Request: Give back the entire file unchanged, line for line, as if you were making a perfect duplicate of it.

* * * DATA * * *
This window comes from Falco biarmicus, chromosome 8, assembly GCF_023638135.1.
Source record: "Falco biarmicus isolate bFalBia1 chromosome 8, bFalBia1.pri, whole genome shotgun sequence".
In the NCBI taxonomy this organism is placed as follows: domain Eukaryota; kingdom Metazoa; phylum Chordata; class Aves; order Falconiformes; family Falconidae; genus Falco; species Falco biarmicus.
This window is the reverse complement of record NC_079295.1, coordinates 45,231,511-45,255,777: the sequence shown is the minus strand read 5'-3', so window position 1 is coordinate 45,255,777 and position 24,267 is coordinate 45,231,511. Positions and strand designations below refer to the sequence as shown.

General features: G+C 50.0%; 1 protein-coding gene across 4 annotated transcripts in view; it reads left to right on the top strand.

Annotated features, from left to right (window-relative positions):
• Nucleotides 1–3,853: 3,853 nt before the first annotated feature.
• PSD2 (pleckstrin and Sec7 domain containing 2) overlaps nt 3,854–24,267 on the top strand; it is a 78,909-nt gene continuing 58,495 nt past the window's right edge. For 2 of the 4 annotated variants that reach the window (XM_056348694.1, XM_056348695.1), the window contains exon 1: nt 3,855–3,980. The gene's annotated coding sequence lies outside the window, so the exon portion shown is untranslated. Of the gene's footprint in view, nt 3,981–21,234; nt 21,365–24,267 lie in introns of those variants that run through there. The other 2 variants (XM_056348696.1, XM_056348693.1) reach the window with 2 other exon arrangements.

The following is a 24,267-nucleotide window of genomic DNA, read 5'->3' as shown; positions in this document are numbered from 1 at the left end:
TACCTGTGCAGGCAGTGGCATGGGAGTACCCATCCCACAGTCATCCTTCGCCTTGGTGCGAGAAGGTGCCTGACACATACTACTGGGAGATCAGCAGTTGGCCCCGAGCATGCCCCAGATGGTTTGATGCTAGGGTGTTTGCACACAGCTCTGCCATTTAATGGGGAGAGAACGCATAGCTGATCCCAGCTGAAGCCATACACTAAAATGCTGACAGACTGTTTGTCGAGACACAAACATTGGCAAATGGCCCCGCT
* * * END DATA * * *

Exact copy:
This window comes from Falco biarmicus, chromosome 8, assembly GCF_023638135.1.
Source record: "Falco biarmicus isolate bFalBia1 chromosome 8, bFalBia1.pri, whole genome shotgun sequence".
In the NCBI taxonomy this organism is placed as follows: domain Eukaryota; kingdom Metazoa; phylum Chordata; class Aves; order Falconiformes; family Falconidae; genus Falco; species Falco biarmicus.
This window is the reverse complement of record NC_079295.1, coordinates 45,231,511-45,255,777: the sequence shown is the minus strand read 5'-3', so window position 1 is coordinate 45,255,777 and position 24,267 is coordinate 45,231,511. Positions and strand designations below refer to the sequence as shown.

General features: G+C 50.0%; 1 protein-coding gene across 4 annotated transcripts in view; it reads left to right on the top strand.

Annotated features, from left to right (window-relative positions):
• Nucleotides 1–3,853: 3,853 nt before the first annotated feature.
• PSD2 (pleckstrin and Sec7 domain containing 2) overlaps nt 3,854–24,267 on the top strand; it is a 78,909-nt gene continuing 58,495 nt past the window's right edge. For 2 of the 4 annotated variants that reach the window (XM_056348694.1, XM_056348695.1), the window contains exon 1: nt 3,855–3,980. The gene's annotated coding sequence lies outside the window, so the exon portion shown is untranslated. Of the gene's footprint in view, nt 3,981–21,234; nt 21,365–24,267 lie in introns of those variants that run through there. The other 2 variants (XM_056348696.1, XM_056348693.1) reach the window with 2 other exon arrangements.

The following is a 24,267-nucleotide window of genomic DNA, read 5'->3' as shown; positions in this document are numbered from 1 at the left end:
TACCTGTGCAGGCAGTGGCATGGGAGTACCCATCCCACAGTCATCCTTCGCCTTGGTGCGAGAAGGTGCCTGACACATACTACTGGGAGATCAGCAGTTGGCCCCGAGCATGCCCCAGATGGTTTGATGCTAGGGTGTTTGCACACAGCTCTGCCATTTAATGGGGAGAGAACGCATAGCTGATCCCAGCTGAAGCCATACACTAAAATGCTGACAGACTGTTTGTCGAGACACAAACATTGGCAAATGGCCCCGCT